Q 3Q 3
Inspire Learning Corporation54
When the idea first occurred to her, it seemed like such a win-win situation. Now she wasn't so sure.
Marge Brygay was a hardworking sales rep for Inspire Learning Corporation, a company intent on becoming the top educational software provider in five years. That newly adopted strategic goal translated into an ambitious, million-dollar sales target for each of Inspire's sales reps. At the beginning of the fiscal year, her share of the sales department's operational goal seemed entirely reasonable to Marge. She believed in Inspire's products. The company had developed innovative, highly regarded math, language, science, and social studies programs for the K-12 market. What set the software apart was a foundation in truly cutting-edge research. Marge had seen for herself how Inspire programs could engage whole classrooms of normally unmotivated kids; the significant rise in test scores on those increasingly important standardized tests bore out her subjective impressions.
But now, just days before the end of the year, Marge's sales were $1,000 short of her million-dollar goal. The sale that would have put her comfortably over the top fell through due to last-minute cuts in one large school system's budget. At first, she was nearly overwhelmed with frustration, but then it occurred to her that if she contributed $1,000 to Central High, the inner-city high school in her territory probably most in need of what she had for sale, they could purchase the software and put her over the top.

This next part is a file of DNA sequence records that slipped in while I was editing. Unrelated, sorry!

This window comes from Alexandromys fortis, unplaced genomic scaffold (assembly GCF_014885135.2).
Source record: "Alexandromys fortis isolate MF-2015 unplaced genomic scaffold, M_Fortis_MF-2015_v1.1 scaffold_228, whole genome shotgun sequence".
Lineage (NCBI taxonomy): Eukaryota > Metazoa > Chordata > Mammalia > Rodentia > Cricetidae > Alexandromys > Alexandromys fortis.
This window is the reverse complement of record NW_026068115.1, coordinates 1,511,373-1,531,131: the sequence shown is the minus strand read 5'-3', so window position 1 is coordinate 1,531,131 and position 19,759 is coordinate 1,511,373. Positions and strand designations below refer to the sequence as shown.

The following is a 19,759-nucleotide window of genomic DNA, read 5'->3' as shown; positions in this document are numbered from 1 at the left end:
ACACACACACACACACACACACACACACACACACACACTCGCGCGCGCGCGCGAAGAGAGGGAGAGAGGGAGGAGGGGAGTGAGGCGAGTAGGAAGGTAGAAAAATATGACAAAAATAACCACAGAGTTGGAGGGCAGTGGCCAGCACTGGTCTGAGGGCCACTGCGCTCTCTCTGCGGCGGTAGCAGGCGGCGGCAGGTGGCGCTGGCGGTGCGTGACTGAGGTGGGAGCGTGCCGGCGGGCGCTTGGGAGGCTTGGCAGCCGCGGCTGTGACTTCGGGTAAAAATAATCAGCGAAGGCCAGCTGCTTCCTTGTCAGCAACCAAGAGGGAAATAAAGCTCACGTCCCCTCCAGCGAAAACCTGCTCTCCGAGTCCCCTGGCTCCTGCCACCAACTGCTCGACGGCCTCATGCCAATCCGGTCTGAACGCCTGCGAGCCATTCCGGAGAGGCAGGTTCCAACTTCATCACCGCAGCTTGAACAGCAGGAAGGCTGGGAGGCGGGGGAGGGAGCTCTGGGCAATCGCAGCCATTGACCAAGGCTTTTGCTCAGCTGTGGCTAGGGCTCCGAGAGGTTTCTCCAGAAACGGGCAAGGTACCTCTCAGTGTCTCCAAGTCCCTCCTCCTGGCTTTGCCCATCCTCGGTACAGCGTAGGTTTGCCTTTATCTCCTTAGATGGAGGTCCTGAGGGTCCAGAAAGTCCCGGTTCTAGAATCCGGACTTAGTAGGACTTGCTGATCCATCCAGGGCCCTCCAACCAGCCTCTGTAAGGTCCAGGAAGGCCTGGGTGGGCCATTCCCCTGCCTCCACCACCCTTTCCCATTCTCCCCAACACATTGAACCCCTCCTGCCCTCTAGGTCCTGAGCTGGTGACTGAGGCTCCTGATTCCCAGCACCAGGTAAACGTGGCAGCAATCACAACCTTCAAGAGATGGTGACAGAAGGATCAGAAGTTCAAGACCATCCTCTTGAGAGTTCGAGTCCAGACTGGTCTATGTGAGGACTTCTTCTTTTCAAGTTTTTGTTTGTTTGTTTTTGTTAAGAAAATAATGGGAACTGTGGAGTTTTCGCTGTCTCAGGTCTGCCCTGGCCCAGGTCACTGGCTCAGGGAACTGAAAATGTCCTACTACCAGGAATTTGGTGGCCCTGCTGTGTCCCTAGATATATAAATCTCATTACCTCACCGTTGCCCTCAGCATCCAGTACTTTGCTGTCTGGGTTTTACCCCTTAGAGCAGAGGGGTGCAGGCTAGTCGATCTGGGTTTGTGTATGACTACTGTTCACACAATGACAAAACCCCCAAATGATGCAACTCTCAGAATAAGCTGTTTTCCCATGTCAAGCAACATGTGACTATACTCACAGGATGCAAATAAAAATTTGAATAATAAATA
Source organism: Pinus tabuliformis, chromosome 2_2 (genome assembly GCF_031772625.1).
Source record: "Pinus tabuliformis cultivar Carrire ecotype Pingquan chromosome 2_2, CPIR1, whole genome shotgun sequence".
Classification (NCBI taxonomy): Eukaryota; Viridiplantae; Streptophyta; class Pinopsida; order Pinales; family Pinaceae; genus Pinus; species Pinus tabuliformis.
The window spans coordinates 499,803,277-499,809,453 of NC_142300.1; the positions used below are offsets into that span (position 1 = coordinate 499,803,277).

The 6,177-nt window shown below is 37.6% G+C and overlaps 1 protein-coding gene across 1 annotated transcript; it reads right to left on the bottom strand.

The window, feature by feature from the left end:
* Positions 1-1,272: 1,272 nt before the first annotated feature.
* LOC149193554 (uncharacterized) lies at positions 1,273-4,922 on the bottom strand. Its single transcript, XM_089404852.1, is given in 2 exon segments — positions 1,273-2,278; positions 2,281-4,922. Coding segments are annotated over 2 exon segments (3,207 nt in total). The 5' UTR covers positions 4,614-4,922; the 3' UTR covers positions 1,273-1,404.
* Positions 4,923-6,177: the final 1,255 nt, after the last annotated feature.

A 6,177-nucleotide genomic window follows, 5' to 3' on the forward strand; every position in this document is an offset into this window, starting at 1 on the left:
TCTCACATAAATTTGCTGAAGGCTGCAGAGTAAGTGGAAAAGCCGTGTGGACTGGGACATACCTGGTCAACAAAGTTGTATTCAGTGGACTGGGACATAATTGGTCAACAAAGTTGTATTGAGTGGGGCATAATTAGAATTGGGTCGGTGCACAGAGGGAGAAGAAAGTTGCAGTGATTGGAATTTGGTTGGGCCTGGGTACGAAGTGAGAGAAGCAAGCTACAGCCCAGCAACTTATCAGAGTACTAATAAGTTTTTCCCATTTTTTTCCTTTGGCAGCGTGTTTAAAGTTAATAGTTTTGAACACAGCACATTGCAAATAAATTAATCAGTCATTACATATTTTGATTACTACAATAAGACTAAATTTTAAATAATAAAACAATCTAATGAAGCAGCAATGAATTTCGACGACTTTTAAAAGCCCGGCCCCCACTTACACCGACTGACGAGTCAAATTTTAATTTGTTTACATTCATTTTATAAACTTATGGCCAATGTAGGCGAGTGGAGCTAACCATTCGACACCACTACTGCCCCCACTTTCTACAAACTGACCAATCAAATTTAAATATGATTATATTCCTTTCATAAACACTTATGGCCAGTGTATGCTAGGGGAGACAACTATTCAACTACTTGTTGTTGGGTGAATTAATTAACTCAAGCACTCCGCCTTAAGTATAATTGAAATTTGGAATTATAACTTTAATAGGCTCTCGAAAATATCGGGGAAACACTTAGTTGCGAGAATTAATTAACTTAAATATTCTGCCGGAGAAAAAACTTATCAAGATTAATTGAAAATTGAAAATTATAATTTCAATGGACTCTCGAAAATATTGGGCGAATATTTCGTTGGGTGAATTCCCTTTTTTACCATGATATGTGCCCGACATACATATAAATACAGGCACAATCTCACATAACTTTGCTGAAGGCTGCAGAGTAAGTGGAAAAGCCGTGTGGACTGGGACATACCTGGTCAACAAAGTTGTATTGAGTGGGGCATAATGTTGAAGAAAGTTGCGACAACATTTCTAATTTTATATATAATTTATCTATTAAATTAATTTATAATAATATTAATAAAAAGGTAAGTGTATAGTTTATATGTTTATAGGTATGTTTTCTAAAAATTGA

Her scheme would certainly benefit Central High students. Achieving her sales goal would make Inspire happy, and it wouldn't do her any harm, either professionally or financially. Making the goal would earn her a $10,000 bonus check that would come in handy when the time came to write out that first tuition check for her oldest child, who had just been accepted to a well-known, private university.
Initially, it seemed like the perfect solution all the way around. The more she thought about it, however, the more it didn't quite sit well with her conscience. Time was running out. She needed to decide what to do.
What Would You Do?
1. Donate the $1,000 to Central High, and consider the $10,000 bonus a good return on your investment.
2. Accept the fact that you didn't quite make your sales goal this year. Figure out ways to work smarter next year to increase the odds of achieving your target.
3. Don't make the donation, but investigate whether any other ways are available to help Central High raise the funds that would allow them to purchase the muchneeded educational software.